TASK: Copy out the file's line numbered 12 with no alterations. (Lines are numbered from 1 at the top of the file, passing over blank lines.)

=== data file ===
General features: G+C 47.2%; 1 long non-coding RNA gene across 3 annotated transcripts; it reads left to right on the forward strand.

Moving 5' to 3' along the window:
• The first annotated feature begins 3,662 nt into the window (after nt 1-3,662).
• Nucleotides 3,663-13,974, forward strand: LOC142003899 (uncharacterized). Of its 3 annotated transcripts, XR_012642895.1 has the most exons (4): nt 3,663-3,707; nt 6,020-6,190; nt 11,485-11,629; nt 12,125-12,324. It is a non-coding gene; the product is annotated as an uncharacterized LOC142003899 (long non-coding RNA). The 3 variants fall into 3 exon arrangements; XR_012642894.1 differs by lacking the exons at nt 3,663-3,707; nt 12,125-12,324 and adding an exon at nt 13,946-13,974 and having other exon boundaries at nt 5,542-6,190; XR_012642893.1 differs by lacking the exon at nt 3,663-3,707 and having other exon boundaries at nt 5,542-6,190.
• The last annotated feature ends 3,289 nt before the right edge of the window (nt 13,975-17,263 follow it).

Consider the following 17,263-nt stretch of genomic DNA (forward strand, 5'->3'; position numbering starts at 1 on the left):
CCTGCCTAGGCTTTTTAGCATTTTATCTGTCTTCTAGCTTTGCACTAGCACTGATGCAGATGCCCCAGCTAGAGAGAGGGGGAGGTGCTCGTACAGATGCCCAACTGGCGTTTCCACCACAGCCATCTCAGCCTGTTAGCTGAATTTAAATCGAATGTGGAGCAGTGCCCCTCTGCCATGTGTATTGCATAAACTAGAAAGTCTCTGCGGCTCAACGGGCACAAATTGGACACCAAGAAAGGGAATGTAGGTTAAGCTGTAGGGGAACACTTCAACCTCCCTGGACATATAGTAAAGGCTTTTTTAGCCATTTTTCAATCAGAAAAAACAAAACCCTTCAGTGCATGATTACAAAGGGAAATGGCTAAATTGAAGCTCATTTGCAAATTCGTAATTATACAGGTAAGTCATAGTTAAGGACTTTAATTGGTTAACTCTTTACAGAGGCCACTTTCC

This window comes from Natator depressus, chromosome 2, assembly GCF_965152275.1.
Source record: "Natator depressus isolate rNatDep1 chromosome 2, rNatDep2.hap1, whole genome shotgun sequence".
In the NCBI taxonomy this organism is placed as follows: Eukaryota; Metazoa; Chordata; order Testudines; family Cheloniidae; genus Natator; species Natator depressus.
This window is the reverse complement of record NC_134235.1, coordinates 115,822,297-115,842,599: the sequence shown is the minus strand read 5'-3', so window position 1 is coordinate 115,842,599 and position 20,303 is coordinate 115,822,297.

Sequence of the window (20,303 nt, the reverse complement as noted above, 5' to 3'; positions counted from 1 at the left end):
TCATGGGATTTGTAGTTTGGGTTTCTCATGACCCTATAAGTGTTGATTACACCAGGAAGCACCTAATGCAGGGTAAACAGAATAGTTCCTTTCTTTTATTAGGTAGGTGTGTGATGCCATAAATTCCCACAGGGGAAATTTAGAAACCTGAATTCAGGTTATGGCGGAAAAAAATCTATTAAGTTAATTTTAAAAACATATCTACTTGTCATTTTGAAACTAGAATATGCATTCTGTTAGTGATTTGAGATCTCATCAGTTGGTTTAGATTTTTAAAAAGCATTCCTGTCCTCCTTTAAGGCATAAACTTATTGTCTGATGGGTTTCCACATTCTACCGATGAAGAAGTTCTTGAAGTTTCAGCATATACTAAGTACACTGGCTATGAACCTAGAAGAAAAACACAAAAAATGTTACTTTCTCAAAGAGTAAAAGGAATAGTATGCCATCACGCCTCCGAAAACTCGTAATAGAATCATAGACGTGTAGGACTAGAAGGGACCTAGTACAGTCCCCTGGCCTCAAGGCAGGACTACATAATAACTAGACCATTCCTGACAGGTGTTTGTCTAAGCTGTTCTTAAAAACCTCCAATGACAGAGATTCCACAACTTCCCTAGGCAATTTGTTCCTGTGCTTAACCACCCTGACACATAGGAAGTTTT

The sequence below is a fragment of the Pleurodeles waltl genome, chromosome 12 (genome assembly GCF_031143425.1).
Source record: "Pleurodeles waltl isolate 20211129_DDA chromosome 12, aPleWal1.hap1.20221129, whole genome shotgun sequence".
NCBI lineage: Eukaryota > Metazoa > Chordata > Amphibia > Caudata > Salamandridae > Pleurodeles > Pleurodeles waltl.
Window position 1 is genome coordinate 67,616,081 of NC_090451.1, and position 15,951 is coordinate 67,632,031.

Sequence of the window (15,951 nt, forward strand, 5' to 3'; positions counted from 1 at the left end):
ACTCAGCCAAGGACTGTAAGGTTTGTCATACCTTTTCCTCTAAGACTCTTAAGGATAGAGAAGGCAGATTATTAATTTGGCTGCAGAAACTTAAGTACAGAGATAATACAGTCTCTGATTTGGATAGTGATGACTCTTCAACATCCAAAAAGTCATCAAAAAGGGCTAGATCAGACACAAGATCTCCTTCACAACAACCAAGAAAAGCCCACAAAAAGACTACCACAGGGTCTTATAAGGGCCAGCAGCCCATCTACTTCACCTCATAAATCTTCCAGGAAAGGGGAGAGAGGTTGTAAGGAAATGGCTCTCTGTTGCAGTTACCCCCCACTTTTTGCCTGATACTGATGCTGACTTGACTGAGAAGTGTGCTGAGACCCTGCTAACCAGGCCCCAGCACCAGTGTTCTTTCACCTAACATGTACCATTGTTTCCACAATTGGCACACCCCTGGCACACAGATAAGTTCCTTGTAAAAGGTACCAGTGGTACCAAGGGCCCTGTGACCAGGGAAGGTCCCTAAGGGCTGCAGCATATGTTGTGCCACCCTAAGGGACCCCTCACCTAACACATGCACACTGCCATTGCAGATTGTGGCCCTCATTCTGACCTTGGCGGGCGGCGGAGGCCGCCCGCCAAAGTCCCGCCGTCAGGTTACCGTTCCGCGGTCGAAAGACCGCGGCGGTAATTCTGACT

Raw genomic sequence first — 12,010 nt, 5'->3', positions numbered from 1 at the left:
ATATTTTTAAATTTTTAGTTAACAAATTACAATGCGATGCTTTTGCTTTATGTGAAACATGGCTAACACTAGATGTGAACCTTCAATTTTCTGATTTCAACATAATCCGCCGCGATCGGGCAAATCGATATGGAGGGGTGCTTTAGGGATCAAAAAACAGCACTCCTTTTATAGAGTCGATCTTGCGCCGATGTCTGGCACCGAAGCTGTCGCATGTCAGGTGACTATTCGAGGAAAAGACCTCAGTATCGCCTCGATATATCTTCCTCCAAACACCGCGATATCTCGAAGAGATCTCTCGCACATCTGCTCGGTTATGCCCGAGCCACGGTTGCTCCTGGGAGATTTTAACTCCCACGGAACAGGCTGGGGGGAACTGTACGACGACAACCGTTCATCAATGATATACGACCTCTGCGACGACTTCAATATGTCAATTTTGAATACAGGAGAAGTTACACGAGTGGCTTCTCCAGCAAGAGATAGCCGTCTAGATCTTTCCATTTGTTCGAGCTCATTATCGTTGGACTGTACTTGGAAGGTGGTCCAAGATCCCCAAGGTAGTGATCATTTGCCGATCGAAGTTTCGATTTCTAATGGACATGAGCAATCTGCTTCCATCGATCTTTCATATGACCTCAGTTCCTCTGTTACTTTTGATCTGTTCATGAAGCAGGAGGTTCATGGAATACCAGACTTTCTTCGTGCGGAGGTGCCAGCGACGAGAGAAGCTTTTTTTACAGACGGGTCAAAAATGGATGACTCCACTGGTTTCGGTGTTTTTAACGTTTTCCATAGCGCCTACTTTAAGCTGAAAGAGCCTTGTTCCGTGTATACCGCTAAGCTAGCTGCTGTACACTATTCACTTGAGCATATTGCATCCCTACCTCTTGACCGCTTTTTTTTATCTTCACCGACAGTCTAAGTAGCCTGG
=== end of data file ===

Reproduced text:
Sequence of the window (20,303 nt, the reverse complement as noted above, 5' to 3'; positions counted from 1 at the left end):